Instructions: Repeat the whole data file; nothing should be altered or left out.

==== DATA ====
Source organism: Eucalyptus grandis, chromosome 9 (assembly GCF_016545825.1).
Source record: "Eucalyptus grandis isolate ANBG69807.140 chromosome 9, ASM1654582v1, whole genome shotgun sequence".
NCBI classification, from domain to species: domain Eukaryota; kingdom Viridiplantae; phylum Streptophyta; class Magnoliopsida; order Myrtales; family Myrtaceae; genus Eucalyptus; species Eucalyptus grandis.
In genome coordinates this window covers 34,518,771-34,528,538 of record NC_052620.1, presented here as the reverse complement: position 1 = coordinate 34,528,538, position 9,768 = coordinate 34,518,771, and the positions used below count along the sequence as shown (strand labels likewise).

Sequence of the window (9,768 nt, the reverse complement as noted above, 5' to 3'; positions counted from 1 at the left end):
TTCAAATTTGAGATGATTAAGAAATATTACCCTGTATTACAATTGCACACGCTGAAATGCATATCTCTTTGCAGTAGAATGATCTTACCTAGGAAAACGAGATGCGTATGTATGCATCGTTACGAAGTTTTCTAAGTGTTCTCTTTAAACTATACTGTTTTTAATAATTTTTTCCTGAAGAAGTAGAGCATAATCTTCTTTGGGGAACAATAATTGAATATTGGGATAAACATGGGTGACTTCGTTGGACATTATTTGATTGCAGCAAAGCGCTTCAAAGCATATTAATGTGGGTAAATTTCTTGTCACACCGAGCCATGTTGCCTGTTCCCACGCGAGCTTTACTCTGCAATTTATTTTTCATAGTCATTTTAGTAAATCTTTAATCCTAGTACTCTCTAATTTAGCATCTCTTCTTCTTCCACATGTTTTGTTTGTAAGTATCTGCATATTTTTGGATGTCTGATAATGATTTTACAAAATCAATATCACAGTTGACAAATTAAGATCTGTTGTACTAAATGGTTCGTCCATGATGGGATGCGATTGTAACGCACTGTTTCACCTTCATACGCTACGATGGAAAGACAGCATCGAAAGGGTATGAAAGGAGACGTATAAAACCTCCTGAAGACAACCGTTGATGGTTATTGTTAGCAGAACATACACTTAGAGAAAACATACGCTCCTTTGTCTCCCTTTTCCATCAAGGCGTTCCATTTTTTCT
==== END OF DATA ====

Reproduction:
Source organism: Eucalyptus grandis, chromosome 9 (assembly GCF_016545825.1).
Source record: "Eucalyptus grandis isolate ANBG69807.140 chromosome 9, ASM1654582v1, whole genome shotgun sequence".
NCBI classification, from domain to species: domain Eukaryota; kingdom Viridiplantae; phylum Streptophyta; class Magnoliopsida; order Myrtales; family Myrtaceae; genus Eucalyptus; species Eucalyptus grandis.
In genome coordinates this window covers 34,518,771-34,528,538 of record NC_052620.1, presented here as the reverse complement: position 1 = coordinate 34,528,538, position 9,768 = coordinate 34,518,771, and the positions used below count along the sequence as shown (strand labels likewise).

Sequence of the window (9,768 nt, the reverse complement as noted above, 5' to 3'; positions counted from 1 at the left end):
TTCAAATTTGAGATGATTAAGAAATATTACCCTGTATTACAATTGCACACGCTGAAATGCATATCTCTTTGCAGTAGAATGATCTTACCTAGGAAAACGAGATGCGTATGTATGCATCGTTACGAAGTTTTCTAAGTGTTCTCTTTAAACTATACTGTTTTTAATAATTTTTTCCTGAAGAAGTAGAGCATAATCTTCTTTGGGGAACAATAATTGAATATTGGGATAAACATGGGTGACTTCGTTGGACATTATTTGATTGCAGCAAAGCGCTTCAAAGCATATTAATGTGGGTAAATTTCTTGTCACACCGAGCCATGTTGCCTGTTCCCACGCGAGCTTTACTCTGCAATTTATTTTTCATAGTCATTTTAGTAAATCTTTAATCCTAGTACTCTCTAATTTAGCATCTCTTCTTCTTCCACATGTTTTGTTTGTAAGTATCTGCATATTTTTGGATGTCTGATAATGATTTTACAAAATCAATATCACAGTTGACAAATTAAGATCTGTTGTACTAAATGGTTCGTCCATGATGGGATGCGATTGTAACGCACTGTTTCACCTTCATACGCTACGATGGAAAGACAGCATCGAAAGGGTATGAAAGGAGACGTATAAAACCTCCTGAAGACAACCGTTGATGGTTATTGTTAGCAGAACATACACTTAGAGAAAACATACGCTCCTTTGTCTCCCTTTTCCATCAAGGCGTTCCATTTTTTCT